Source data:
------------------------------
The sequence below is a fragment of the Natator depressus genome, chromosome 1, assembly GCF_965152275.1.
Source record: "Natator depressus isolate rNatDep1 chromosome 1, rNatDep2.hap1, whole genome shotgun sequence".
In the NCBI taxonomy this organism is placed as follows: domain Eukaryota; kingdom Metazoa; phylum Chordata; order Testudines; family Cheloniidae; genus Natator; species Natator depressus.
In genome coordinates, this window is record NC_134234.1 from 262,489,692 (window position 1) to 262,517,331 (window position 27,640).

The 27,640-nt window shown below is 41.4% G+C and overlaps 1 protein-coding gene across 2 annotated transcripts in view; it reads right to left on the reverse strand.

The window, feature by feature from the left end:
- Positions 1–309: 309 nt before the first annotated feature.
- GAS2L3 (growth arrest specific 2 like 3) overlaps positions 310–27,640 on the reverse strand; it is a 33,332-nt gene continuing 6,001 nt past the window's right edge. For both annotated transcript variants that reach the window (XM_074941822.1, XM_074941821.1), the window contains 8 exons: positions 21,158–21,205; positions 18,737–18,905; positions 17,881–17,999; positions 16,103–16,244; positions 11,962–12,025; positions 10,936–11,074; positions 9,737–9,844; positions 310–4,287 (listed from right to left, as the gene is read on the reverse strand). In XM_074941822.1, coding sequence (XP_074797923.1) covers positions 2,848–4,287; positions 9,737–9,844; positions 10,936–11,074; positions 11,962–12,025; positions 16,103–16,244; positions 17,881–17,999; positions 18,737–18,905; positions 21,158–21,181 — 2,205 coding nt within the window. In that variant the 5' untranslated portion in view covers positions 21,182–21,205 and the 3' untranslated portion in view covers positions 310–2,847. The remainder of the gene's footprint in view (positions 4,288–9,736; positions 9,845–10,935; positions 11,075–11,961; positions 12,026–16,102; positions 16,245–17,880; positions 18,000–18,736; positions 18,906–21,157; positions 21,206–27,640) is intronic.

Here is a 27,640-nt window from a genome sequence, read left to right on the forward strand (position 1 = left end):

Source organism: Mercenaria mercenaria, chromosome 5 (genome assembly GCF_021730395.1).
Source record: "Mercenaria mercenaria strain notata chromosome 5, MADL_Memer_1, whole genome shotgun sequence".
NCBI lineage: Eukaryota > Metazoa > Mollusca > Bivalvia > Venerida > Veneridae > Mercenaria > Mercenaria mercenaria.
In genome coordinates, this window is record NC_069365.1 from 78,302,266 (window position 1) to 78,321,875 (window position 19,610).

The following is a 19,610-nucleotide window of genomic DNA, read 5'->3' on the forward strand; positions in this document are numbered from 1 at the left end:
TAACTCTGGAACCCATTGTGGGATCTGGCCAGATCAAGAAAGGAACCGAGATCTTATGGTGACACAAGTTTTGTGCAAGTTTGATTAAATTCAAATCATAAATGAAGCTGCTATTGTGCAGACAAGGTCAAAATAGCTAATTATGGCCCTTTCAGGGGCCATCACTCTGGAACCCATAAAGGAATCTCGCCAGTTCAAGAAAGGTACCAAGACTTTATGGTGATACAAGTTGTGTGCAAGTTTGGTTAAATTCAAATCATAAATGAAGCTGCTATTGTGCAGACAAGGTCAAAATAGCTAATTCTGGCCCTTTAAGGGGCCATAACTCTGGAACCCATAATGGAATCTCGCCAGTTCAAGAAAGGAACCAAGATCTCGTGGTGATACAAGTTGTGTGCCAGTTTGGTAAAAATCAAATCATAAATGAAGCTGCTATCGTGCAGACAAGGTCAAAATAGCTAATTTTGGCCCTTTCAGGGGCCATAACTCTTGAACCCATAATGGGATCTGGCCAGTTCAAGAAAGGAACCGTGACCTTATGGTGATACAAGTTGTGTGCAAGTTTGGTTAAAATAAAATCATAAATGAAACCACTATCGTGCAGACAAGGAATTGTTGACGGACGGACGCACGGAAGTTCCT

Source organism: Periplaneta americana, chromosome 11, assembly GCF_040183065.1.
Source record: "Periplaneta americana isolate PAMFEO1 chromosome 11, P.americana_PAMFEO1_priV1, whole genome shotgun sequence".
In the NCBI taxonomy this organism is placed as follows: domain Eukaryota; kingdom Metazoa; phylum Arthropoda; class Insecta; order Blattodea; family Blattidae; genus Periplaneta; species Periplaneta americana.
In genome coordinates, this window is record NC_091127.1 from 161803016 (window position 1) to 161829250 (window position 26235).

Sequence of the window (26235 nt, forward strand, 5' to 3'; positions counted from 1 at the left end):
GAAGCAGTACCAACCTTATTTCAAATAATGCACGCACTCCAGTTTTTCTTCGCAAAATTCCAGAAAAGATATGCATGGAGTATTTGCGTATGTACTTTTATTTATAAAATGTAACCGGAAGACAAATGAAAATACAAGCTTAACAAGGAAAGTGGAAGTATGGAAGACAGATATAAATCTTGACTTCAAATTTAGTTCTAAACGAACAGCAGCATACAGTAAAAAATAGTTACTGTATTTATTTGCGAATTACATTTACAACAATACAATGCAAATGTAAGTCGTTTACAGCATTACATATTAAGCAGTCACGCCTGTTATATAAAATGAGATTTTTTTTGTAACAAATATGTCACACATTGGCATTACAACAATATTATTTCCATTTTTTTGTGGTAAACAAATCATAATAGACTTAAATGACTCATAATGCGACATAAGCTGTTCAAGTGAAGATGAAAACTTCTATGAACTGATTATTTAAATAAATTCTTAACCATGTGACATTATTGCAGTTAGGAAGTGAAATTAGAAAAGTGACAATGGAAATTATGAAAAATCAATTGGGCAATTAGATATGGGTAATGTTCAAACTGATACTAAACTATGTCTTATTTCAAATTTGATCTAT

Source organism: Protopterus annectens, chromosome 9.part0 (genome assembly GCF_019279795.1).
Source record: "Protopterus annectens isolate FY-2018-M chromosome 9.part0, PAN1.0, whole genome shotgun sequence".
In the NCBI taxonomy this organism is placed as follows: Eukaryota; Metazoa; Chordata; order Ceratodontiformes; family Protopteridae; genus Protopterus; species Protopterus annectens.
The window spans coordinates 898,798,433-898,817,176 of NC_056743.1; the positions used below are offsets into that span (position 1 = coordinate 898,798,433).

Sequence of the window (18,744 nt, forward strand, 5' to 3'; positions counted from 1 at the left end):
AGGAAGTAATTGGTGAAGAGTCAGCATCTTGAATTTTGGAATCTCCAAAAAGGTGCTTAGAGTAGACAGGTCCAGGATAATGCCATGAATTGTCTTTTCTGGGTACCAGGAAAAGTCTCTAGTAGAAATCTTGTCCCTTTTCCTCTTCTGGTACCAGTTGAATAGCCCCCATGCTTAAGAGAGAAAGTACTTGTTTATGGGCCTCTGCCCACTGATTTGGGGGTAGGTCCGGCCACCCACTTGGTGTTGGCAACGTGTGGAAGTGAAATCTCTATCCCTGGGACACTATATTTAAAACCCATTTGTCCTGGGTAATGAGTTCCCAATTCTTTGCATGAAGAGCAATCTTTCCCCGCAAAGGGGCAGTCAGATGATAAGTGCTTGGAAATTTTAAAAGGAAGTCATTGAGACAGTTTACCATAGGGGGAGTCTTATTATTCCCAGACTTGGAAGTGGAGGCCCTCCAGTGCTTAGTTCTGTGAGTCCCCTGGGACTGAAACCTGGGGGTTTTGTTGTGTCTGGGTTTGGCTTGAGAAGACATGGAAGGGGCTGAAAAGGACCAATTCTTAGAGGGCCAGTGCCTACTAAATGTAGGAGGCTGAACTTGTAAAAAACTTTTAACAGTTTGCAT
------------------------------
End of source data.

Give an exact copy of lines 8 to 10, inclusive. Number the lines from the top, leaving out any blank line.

- GAS2L3 (growth arrest specific 2 like 3) overlaps positions 310–27,640 on the reverse strand; it is a 33,332-nt gene continuing 6,001 nt past the window's right edge. For both annotated transcript variants that reach the window (XM_074941822.1, XM_074941821.1), the window contains 8 exons: positions 21,158–21,205; positions 18,737–18,905; positions 17,881–17,999; positions 16,103–16,244; positions 11,962–12,025; positions 10,936–11,074; positions 9,737–9,844; positions 310–4,287 (listed from right to left, as the gene is read on the reverse strand). In XM_074941822.1, coding sequence (XP_074797923.1) covers positions 2,848–4,287; positions 9,737–9,844; positions 10,936–11,074; positions 11,962–12,025; positions 16,103–16,244; positions 17,881–17,999; positions 18,737–18,905; positions 21,158–21,181 — 2,205 coding nt within the window. In that variant the 5' untranslated portion in view covers positions 21,182–21,205 and the 3' untranslated portion in view covers positions 310–2,847. The remainder of the gene's footprint in view (positions 4,288–9,736; positions 9,845–10,935; positions 11,075–11,961; positions 12,026–16,102; positions 16,245–17,880; positions 18,000–18,736; positions 18,906–21,157; positions 21,206–27,640) is intronic.

Here is a 27,640-nt window from a genome sequence, read left to right on the forward strand (position 1 = left end):

Source organism: Mercenaria mercenaria, chromosome 5 (genome assembly GCF_021730395.1).